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  • About
  • The Global ETD Search service is a free service for researchers to find electronic theses and dissertations. This service is provided by the Networked Digital Library of Theses and Dissertations.
    Our metadata is collected from universities around the world. If you manage a university/consortium/country archive and want to be added, details can be found on the NDLTD website.
1

Quantitative taphonomy, ecology, and paleoecology of shelly invertebrates from the intertidal environments of the Colorado River Delta, Northeastern Baja California, México

Kowalewski, Michal Jan. January 1995 (has links)
This dissertation summarizes actualistic research in the intertidal environments of northeastern Baja California, Mexico. The first project is a taphofacies analysis of three generations of cheniers that differ in age and taphonomic history. The study shows that the shells that accumulated in the cheniers are slightly affected by biological processes and moderately affected by physical processes. Only the luster features of shells vary substantially and consistently with chenier age -- a result of subaerial weathering. Taphofacies analysis successfully discriminates the three chenier generations. Chenier assemblages are distinct from assemblages formed in other marine environments by a lower frequency of bioerosion and encrustation. Taphonomic differences between the cheniers that differ in age suggest that fossil cheniers may be useful in detecting incompleteness gradients along stratigraphic boundaries (i.e., taphofacies with shells of poorer-than-average preservation indicate a longer subaerial exposure and thus a larger stratigraphic hiatus). The second project investigates the taphonomy of a Recent lingulide brachiopod Glottidia palmeri Dall. Live lingulides occur in patches across the intertidal zone. Dead specimens include in situ shells, surface shells (found on intertidal flats), and beach shells (found on the shoreface). Recent lingulides have a very low fossilization potential. Consequently, large-scale aspects of their history are poorly recorded in the fossil record, but the outcrop-scale aspects may be recorded with high fidelity. The literature survey suggests that Paleozoic lingulides had a higher fossilization potential than their post-Paleozoic relatives. The decrease in diversity and ecologic importance of lingulides after the Paleozoic may be due to a taphonomic megabias. The third project proposes a comparative use of size-frequency distributions derived from trace fossil assemblages for interpretation of ancient populations. Two examples illustrate the approach: Recent lingulide burrows (Baja California) and Cambrian Diplocraterion burrows (Arizona). They show that the approach can provide accurate data useful for paleoecology, sedimentary facies analysis and even local stratigraphic correlations. The fourth project is a theoretical essay on the concept of time-averaging and the concluding part of the dissertation discusses the pitfalls and premises of the actualistic approach in the context of my research in Baja California.
2

Characterization of Post-mortem Shell Alteration in Aransas Bay, Texas

Schirm, David Edward 16 December 2013 (has links)
Accumulations of dead shells in both modern coastal settings and in the rock record contain valuable information on past ecosystems and environmental conditions. However, death assemblages are not simply snapshots of living communities; rather, the abundances of different species have been biased due to differential rates of postmortem destruction. In order to constrain the nature and degree of bias in modern molluscan death assemblages in a shallow marine environment, I deployed mesh-bag experiments including six species of bivalves into a natural marine environment on the Texas coast. The mesh bag design for tethering shells allowed for maximum exchange between ambient environmental conditions and the shells while the apparatus was deployed. The apparatuses were recovered after 2 weeks, 4 weeks, 8 weeks, 16 weeks, 8 months, and 12 months. Shells were examined under a Scanning Electron Microscope (SEM) to analyze integrity, document degradation, and investigate patterns of biological, chemical, and physical abrasion and destruction. SEM analysis indicates that some shells clearly degraded, while others did not, even after 12 months. In addition, epifaunal shells experienced postmortem encrustation by sessile organisms more than infaunal shells, indicating a species-level preservational bias.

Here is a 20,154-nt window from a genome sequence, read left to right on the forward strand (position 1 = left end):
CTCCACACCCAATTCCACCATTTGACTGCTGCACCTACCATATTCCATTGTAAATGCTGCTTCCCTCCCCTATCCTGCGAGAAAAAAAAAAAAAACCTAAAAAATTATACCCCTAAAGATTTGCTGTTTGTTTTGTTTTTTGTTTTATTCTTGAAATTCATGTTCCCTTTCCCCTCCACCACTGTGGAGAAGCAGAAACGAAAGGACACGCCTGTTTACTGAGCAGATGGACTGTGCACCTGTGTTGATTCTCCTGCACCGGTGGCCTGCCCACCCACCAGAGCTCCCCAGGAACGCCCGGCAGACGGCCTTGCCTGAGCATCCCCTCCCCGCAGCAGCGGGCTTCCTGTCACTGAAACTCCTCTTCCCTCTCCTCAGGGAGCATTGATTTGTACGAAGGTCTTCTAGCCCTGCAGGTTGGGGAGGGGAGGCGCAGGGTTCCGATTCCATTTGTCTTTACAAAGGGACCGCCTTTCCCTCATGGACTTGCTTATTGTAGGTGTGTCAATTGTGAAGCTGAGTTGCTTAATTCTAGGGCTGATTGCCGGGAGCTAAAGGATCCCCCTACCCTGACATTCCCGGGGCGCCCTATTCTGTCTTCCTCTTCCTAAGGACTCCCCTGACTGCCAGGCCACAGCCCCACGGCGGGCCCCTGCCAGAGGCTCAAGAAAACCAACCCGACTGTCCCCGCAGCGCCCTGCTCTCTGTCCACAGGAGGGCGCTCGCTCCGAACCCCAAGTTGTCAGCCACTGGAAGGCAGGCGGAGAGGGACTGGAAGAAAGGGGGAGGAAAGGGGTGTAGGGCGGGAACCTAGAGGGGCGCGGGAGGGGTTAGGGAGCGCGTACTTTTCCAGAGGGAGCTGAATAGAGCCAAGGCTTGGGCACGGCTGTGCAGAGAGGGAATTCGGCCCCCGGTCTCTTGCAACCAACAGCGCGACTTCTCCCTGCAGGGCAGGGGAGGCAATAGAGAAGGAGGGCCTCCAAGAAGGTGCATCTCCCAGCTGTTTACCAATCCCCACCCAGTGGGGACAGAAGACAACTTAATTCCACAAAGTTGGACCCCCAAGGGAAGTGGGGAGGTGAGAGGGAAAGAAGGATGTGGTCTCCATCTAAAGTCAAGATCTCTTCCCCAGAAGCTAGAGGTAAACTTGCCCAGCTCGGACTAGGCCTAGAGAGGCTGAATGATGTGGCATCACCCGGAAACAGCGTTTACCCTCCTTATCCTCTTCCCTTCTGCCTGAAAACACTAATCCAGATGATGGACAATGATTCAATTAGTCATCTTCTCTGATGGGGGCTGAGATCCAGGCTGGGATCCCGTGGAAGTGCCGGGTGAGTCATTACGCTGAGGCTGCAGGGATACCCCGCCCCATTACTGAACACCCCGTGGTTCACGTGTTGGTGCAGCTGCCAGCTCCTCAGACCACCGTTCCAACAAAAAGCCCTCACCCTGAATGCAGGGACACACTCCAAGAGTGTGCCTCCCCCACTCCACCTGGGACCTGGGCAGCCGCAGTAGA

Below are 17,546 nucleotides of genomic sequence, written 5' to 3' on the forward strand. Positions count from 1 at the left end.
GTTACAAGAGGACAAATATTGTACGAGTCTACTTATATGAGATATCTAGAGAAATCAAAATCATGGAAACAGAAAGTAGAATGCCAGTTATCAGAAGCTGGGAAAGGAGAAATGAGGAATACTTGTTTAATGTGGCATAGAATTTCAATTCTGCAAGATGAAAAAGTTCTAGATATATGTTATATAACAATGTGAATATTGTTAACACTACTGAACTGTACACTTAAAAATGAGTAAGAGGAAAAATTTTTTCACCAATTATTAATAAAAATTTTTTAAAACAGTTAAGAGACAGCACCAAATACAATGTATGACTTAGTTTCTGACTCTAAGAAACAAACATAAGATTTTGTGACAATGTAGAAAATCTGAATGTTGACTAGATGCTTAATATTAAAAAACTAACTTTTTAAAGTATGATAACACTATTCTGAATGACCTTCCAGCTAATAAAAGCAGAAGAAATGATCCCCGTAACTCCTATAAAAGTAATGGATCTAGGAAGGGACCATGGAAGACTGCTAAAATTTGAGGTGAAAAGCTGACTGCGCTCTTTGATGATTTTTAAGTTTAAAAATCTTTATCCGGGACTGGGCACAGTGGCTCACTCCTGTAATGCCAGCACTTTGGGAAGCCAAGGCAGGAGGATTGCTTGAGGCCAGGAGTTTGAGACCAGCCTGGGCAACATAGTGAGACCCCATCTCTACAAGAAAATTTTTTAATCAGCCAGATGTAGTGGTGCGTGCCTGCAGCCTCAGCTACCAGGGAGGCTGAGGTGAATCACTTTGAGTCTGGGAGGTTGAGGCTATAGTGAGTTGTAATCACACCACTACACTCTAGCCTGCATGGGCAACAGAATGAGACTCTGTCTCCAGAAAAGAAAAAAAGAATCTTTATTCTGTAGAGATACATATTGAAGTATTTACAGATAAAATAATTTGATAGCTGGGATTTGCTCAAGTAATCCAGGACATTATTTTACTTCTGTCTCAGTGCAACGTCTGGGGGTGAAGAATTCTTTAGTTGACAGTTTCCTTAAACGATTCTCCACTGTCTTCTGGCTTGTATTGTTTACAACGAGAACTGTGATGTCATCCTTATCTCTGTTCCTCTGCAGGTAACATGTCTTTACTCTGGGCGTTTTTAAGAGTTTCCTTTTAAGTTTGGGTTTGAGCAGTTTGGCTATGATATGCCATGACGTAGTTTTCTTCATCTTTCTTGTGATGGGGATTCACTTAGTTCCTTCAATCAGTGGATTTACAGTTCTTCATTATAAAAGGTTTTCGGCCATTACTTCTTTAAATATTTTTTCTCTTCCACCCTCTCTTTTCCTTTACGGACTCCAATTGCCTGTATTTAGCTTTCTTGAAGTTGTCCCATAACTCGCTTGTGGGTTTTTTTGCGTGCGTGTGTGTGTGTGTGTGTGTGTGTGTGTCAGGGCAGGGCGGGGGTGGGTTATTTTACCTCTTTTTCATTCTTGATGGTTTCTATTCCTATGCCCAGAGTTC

3

Paleoecology and taphonomy of the Willow Tank Formation (Albian), Southern Nevada

Bonde, Joshua William. January 2008 (has links) (PDF)
Thesis (MS)--Montana State University--Bozeman, 2008. / Typescript. Chairperson, Graduate Committee: David Varricchio. Includes bibliographical references (leaves 86-96).
4

The environmental impact of mining and metalworking activities in Steiermark, Austria

Marshall, Peter David January 1994 (has links)
No description available.
5

The identification and palaeoeconomic context of prehistoric bone marrow and grease exploitation

Outram, Alan Keith January 1998 (has links)
No description available.
6

Taphonomy at Kalkbank: a Late Pleistocence site in the Limpopo Province, South Africa

Hutson, Jarod Mark 14 November 2006 (has links)
Drawing on the large body of taphonomic, ethnoarchaeological, and general zooarchaeological literature currently available, the main goal of this research report is to provide the first comprehensive taphonomic account of the fauna at Kalkbank in order to establish whether humans, carnivores, or other natural processes were the major accumulators of the assemblage. Through examination of species presence and abundance, patterns of bone breakage, various surface modifications to the bones, several aspects of skeletal part representation, and mortality profiles, it has been proven that carnivores were the main agent of accumulation. Furthermore, it has been determined that the site accumulated sometime during the late Pleistocene, but closely resembles several open-air sites dated from the Acheulean.
7

Paleoenvironmental interpretation of late glacial and post-glacial fossil marine molluscs, eureka sound, Canadian Arctic Archipelago

Cai, Shanshan 21 April 2006